At the time of writing, Joe Donnelly is playing the last ‘Drive’ on TXFM, Ireland’s smallest commercial radio station, but one which has arguably contributed the most to emerging Irish musicians, and quite frankly, the most fun radio station around. TXFM, and its earlier incarnation PhantomFM which I first discovered in the late 1990s have consistently played excellent music amid airwaves heavy with forgettable tunes. The demise of TXFM, which ends transmission at 8pm this evening, is a reflection of the vulnerability of digital data to sudden change, and begs the question – what is the lifespan of digital data?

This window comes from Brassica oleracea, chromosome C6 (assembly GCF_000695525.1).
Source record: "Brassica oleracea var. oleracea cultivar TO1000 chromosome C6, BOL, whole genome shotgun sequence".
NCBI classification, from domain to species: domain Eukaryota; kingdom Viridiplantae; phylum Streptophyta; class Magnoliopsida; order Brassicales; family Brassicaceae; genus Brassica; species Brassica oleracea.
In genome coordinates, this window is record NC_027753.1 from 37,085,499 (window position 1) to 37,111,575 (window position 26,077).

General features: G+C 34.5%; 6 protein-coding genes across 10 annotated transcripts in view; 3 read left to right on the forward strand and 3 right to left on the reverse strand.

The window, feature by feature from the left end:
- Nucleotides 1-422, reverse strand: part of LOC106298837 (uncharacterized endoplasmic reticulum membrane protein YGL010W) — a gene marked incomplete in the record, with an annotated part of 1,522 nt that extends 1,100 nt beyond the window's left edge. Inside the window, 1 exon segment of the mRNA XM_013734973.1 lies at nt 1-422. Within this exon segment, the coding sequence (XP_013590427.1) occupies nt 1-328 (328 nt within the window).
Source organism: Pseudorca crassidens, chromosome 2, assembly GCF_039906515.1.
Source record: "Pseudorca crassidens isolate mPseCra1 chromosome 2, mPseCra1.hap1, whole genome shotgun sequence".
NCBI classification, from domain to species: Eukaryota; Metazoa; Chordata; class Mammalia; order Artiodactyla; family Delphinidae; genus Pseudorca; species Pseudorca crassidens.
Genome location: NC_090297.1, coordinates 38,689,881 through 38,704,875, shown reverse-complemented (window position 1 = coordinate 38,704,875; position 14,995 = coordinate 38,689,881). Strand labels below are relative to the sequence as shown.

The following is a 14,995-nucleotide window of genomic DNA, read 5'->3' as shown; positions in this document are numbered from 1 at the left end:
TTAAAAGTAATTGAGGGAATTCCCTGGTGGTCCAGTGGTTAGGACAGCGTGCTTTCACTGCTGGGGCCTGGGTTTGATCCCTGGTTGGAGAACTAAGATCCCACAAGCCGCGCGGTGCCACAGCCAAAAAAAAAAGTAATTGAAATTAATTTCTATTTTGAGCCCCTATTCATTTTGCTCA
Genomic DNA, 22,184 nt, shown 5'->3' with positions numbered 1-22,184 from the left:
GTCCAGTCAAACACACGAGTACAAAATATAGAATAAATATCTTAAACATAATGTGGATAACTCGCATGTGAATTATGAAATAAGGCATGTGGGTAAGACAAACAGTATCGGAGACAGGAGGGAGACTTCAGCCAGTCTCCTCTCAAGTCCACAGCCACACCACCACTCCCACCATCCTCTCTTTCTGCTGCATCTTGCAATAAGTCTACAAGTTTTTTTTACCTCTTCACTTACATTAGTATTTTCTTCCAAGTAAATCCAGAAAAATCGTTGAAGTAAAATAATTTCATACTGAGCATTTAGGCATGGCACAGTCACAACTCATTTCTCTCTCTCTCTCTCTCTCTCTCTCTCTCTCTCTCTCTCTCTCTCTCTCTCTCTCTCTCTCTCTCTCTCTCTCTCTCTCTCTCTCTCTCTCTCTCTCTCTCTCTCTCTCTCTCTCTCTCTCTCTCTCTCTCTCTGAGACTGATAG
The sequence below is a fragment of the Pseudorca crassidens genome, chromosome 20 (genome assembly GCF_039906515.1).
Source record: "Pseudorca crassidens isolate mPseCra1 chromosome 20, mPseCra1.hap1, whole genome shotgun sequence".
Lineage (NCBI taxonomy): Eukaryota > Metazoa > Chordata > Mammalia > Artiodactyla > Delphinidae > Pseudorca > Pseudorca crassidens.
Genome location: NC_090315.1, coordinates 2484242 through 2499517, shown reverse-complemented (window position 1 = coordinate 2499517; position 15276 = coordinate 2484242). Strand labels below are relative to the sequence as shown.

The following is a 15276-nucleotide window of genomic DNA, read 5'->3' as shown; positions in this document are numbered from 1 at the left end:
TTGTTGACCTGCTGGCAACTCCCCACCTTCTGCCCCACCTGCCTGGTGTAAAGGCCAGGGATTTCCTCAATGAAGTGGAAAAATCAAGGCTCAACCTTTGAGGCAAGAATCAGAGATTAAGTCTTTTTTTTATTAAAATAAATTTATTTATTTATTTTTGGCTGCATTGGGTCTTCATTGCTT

Much of the information generated in the field of cultural heritage has been in digital format since the late 1990s. Increasingly over the last five years, more and more archival and digital resources have become available online, such as the resources of the National Library of Ireland, the British Library and others are increasingly available. However, accessibility to these information resources is reliant on accessibility to the platform which hosts them. Similarly the explosion in photographs, maps, reports, scans, 3D-images and the plethora of digital data generated by modern audiences has created an incredible amount of information. However, there remains the thorny problem of how long does this information last. Can we open a digital image from 15 years ago? How long does an audio file last? What is the lifespan of digital data? Continue reading